Madagascar: A World Apart

Jenny Salentine, EJ veteran and travel specialist, got to know the beauty and quirks of Madagascar firsthand on her latest trip. Here’s what she had to say about this lush, lemur-famed island.

Must visit for the active traveler?

Ankarana National Park

I fell in love with Ankarana! It’s small—only about 70 square miles—near the northern coast of Madagascar, but I couldn’t believe how much diversity packed into that little park. We spent the day hiking with our guide; one moment we were traipsing through dense forest vegetation with lemurs leaping between towering trees, the next we stood perched on the edge of a tsingy plateau that seemed to go on forever.

Lemurs in the forest of Ankarana N.P.
Lemurs in the forest of Ankarana N.P.

Fun Fact: Tsingy is the Malagasy word for “place where one cannot walk” – a fitting name for these wonderland-esque geologic spires.

Within that sharp, grey world of pinnacles, though, we also found delicate, bright red flowers, which grow nowhere else in the world. It was a landscape unlike anywhere else I’ve ever been, and it felt so refreshing and adventurous to explore there. It really is an amazing opportunity for the traveler who wants to escape the usual and well-worn paths.

Another twenty minutes of walking, and we’d wind up in yet another stunning, entirely different landscape. We roamed from rocky outcroppings to lush forest to a massive sinkhole, where three rivers flood to form an enormous seasonal forest pool, to a 500-year-old baobab.

Tsingy outcropping in the forest.
Tsingy outcropping in the forest.

Fun Fact: In Malagasy, baobabs are referred to as renala, which means "mother of the forest."

To top it all off, we had the park practically to ourselves. Remoteness is a huge draw here and to Madagascar in genera; it simply doesn’t get a ton of visitors, so you really get to experience the scenery as it was meant to be—in quiet solitude.

And beachside relaxation?

Constance Tsarabajina

If you want the beach-vibe, I loved Constance Tsarabajina. Again, the feeling of being remote and off the map is incredible; it takes an hour and half by boat to reach the private island, which is considered sacred to the Malagasy. It’s so special to spend time in a location with cultural significance like that. You can hike across the island and visit old burial sites, or keep to the beach and go diving and snorkeling in the Indian Ocean. The way history, culture, and pristine natural landscapes blend here was outstanding—you don’t have to pick just beach or just history if you don’t want. You really can have it all.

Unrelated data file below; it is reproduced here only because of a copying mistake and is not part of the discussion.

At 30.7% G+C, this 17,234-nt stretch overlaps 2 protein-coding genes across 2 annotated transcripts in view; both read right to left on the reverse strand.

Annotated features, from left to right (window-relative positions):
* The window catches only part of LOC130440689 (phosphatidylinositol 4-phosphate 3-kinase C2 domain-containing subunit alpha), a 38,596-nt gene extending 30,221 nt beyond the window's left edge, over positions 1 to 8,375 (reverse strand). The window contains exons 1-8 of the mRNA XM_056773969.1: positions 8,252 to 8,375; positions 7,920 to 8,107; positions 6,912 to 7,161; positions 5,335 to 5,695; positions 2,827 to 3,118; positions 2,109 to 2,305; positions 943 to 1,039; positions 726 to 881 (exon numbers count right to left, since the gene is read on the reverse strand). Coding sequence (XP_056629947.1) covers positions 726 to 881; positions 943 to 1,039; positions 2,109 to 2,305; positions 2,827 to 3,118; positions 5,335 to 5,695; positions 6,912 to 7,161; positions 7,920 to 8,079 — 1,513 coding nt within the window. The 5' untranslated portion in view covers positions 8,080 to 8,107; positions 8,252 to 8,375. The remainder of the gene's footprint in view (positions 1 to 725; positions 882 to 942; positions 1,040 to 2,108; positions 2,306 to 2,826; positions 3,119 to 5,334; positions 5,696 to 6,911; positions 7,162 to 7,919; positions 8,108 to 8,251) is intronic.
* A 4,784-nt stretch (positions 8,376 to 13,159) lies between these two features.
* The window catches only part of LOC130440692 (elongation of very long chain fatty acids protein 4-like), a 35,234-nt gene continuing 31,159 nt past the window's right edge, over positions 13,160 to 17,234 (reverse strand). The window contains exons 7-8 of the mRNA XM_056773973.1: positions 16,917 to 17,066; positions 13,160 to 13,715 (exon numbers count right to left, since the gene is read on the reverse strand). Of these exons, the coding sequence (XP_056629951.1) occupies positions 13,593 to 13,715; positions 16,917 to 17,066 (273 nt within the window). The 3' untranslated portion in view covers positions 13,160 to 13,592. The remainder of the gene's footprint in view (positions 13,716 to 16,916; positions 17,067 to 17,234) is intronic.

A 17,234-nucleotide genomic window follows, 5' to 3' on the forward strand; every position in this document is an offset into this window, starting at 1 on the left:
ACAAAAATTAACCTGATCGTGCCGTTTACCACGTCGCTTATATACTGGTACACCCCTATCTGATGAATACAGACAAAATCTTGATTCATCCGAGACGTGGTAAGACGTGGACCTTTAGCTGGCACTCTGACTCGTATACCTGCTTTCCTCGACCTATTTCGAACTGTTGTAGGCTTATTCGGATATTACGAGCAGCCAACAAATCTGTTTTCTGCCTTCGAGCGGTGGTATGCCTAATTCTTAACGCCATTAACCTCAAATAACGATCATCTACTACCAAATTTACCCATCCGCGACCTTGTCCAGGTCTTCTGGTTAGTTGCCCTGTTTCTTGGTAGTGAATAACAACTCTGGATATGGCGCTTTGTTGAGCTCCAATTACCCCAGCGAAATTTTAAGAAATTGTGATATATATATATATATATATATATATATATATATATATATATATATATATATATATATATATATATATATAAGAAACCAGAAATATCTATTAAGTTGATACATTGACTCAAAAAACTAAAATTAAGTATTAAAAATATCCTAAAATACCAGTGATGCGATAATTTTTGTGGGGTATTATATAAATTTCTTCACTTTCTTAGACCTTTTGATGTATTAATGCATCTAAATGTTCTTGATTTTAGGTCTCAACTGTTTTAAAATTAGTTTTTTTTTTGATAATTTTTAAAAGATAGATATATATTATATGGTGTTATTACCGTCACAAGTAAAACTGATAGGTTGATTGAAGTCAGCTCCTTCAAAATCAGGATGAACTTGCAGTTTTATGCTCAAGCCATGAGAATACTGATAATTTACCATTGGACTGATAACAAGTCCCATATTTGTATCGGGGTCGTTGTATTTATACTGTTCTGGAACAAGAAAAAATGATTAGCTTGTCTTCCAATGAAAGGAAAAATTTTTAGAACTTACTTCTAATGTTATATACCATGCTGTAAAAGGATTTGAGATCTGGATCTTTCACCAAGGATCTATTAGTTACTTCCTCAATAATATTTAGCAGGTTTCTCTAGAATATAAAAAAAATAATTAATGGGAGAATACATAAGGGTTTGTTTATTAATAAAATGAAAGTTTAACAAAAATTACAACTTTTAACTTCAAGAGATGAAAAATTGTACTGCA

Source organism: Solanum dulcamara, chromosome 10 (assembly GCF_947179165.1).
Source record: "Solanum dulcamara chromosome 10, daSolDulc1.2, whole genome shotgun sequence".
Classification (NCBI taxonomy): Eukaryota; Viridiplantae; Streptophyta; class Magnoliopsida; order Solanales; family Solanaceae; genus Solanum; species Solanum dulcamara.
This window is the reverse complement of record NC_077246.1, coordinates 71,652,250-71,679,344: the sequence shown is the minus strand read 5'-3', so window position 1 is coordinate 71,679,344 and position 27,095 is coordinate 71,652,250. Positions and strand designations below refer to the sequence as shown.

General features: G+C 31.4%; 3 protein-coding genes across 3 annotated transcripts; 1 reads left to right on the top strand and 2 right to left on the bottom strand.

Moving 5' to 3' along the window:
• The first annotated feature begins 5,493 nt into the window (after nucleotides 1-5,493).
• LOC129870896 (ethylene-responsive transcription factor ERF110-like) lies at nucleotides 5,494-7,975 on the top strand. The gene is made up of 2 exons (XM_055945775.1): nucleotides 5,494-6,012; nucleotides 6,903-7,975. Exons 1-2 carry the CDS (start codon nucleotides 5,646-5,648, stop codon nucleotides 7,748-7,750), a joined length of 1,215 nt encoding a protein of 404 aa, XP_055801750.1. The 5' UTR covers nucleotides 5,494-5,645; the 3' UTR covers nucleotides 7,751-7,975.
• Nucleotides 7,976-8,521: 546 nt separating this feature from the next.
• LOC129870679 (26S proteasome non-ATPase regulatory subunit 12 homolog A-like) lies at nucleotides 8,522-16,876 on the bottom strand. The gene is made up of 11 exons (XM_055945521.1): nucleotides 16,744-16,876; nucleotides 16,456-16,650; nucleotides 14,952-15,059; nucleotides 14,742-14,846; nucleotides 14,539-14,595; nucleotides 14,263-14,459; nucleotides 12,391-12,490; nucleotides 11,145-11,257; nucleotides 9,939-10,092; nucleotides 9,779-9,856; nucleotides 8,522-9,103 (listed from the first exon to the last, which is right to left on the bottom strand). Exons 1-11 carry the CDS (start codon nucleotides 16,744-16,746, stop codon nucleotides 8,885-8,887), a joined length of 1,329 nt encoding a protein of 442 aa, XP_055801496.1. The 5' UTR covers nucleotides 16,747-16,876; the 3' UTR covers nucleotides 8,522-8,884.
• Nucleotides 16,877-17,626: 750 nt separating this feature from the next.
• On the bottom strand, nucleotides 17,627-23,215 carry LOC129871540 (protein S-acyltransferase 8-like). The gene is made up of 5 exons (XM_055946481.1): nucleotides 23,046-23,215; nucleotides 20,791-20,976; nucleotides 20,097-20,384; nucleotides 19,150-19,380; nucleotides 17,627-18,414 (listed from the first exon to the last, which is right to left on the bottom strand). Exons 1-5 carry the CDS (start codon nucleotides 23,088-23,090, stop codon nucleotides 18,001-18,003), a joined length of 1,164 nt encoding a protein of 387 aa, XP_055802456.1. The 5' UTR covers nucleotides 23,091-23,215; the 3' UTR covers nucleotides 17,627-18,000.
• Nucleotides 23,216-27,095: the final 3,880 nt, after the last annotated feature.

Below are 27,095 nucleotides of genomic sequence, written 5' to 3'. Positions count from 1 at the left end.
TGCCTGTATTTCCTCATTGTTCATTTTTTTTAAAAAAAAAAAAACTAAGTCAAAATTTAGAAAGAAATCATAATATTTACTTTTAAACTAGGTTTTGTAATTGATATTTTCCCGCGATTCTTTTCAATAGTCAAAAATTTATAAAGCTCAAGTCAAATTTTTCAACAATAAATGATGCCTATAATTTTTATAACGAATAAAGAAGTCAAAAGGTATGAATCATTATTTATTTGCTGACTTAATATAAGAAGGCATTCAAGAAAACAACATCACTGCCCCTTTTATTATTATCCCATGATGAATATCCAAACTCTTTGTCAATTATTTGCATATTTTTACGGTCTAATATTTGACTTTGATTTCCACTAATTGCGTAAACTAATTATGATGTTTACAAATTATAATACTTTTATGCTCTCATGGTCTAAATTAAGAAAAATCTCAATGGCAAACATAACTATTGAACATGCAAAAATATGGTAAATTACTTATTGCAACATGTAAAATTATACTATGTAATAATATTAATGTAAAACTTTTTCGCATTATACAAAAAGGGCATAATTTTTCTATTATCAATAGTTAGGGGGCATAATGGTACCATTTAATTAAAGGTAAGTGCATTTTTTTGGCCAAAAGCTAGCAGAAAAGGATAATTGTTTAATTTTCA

Dive into the welcoming blue waters of the Indian Ocean. ©Constance Tsarabanjina

Fun Fact: Despite its small size, the island has over twenty prime dive spots.

What should travelers know before they go?

Be patient.

Madagascar doesn’t have the same kind of structure or experience with tourists that other big-name destinations have. That’s what makes it such a thrill to explore—you really do get off the beaten path. You have to go in with an open mind, though. Madagascar isn’t a “check off the highlights” kind of destination, and it’s a big country so you can’t really see it all in one trip anyway. If you’re up for adventure, and know that things may not always go exactly to plan, then you’ll fall into the rhythms of the island. That’s where the magic is.

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